|A colourful Mallard in the winter sunshine|
|A very distant record shot of a Pink-footed Goose|
Three Goosanders were another welcome sight, as last year I seemed to keep missing these birds at this reserve, while a lone Pink-footed Goose was picked out amongst the mass of Greylag Geese which are seemingly omnipresent at nearly all British wetlands. All the other species of wildfowl and waterfowl one would expect to encounter at this time of year were also present, though the fortunes of different species was interesting with more Wigeon and less Pochard than normal (at least compared to my own very limited records).
|and finally once more :-)|
Meanwhile the maize field and the bird feeders nearby provided some nice photographic opportunities with the Goldfinches showing off particularly well, while other common species of finch, as well as Tree Sparrows, Robins, and Reed Buntings were noted in healthy numbers. To the north a Buzzard was spotted and as we made our way along the western perimeter a party of Long-tailed Tits followed us along, calling and roving through the trees as they did.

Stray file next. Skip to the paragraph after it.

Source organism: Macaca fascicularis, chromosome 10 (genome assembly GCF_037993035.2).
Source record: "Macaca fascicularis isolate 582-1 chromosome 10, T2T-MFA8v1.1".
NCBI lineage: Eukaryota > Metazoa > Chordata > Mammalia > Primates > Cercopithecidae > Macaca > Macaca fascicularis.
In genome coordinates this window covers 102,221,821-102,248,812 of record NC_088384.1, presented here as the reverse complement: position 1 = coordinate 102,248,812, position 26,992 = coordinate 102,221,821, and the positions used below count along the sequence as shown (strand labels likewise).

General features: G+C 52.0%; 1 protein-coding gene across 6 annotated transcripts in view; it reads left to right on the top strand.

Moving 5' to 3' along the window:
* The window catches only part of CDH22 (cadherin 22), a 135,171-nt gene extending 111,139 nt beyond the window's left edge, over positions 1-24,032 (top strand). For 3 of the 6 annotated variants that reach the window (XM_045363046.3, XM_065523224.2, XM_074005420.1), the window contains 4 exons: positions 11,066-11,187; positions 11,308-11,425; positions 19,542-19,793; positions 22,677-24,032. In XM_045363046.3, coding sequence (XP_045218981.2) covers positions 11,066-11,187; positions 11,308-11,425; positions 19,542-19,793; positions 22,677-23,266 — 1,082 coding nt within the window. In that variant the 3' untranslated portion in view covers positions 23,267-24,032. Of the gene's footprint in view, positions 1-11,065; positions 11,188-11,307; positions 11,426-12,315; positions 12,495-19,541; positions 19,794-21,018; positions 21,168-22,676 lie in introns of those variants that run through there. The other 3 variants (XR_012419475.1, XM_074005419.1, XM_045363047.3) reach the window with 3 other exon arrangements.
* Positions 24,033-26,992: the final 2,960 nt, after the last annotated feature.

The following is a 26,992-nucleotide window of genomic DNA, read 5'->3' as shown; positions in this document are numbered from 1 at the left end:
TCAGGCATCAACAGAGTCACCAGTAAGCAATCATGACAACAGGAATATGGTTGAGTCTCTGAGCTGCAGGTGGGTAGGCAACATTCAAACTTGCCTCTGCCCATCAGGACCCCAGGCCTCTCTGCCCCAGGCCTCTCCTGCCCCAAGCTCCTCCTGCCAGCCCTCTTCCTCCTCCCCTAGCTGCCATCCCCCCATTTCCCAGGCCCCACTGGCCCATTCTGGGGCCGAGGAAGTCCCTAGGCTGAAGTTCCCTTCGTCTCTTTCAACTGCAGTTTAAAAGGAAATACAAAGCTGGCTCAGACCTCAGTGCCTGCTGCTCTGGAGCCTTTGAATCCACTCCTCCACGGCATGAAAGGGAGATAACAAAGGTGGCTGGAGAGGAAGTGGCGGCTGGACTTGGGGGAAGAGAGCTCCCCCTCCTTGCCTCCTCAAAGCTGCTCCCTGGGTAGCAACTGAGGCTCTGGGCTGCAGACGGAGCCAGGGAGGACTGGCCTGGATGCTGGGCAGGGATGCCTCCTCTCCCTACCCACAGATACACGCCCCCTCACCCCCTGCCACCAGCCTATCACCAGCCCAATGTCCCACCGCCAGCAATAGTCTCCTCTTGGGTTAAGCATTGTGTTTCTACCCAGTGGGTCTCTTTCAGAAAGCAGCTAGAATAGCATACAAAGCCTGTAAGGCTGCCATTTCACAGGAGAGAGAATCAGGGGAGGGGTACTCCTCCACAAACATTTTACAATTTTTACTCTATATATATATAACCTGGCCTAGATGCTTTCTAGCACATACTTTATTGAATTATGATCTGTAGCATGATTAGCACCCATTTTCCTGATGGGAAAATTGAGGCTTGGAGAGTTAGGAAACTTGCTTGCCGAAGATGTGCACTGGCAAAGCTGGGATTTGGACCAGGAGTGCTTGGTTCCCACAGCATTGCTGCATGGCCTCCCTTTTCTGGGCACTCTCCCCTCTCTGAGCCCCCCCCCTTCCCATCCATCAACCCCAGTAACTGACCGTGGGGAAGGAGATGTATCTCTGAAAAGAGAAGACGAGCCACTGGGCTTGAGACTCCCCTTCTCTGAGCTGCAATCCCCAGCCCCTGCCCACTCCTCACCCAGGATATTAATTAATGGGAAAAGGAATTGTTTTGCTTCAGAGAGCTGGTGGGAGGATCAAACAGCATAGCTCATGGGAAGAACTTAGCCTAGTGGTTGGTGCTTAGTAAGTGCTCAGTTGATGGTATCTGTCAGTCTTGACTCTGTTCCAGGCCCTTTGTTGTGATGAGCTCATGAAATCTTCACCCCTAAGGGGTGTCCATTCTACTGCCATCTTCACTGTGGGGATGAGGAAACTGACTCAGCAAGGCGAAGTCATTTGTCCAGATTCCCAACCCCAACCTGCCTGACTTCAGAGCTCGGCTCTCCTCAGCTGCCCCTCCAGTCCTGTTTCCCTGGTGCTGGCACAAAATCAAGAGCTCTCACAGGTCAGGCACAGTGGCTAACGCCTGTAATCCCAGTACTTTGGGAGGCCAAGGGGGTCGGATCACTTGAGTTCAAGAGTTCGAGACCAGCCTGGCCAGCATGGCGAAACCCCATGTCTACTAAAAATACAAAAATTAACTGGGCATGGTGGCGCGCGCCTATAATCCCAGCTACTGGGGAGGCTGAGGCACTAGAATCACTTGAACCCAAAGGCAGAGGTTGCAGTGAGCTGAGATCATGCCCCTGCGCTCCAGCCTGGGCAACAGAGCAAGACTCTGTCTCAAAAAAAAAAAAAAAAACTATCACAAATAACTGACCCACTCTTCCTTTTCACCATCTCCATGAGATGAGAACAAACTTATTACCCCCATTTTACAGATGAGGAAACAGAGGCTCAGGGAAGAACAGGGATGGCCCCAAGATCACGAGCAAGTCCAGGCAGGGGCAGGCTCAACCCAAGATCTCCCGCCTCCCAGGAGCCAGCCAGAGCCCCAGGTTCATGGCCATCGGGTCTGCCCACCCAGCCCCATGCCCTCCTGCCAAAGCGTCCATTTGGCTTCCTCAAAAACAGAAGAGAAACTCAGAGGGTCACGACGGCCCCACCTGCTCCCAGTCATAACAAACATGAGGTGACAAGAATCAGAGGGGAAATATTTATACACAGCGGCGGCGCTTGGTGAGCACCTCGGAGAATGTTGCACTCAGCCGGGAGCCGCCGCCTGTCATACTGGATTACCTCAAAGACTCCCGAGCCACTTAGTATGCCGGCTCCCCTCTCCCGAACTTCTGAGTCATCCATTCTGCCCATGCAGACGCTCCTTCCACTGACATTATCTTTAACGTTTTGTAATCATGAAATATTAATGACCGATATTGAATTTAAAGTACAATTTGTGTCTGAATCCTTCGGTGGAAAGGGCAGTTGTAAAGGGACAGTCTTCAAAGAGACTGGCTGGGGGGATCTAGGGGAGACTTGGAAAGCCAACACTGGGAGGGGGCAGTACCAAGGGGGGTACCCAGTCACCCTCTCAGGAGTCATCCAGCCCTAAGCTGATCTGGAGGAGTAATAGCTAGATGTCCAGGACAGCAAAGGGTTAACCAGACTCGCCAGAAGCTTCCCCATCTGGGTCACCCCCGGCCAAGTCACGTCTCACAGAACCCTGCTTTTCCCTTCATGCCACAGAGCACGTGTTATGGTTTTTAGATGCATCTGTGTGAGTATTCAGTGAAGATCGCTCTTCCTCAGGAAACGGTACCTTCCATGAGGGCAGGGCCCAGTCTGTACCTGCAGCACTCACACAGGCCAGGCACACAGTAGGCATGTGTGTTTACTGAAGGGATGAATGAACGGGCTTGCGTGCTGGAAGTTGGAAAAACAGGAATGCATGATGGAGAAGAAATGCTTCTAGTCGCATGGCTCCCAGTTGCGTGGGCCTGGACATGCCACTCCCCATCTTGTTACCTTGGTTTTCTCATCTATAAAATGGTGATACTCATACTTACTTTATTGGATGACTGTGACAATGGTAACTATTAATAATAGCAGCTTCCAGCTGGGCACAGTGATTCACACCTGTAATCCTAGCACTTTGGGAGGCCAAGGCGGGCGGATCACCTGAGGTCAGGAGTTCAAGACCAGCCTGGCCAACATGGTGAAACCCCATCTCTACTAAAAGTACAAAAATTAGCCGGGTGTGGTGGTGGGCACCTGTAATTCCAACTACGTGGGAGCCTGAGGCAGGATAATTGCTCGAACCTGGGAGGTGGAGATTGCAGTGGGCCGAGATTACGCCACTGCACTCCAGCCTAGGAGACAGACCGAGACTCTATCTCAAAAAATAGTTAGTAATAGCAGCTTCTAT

|How can you not be charmed by these gorgeous little birds (1)|
Meanwhile back at home the mild winter thus far has meant that the first signs of spring are now beginning to manifest themselves, and this morning as I filled up the bird feeders I noticed that the first Winter Aconite is just starting to flower, a heart-warming sight I'm sure you'll agree. However I recall last year that I made a similar observation in early January (Week One & Week Two) but then winter well and truly arrived on the 14th and would persist pretty much for the rest of the month, and it will be interesting to see whether this is an omen or not. Indeed a casual glance at the weather charts is for the first time this winter hinting at something more wintry on the way but the situation is very much on a knife edge and could easily go either way.
|A Robin in the hedgerow|
|Greenfinch enjoying the peanuts|
|First Winter Aconite of the year (08.01.14)|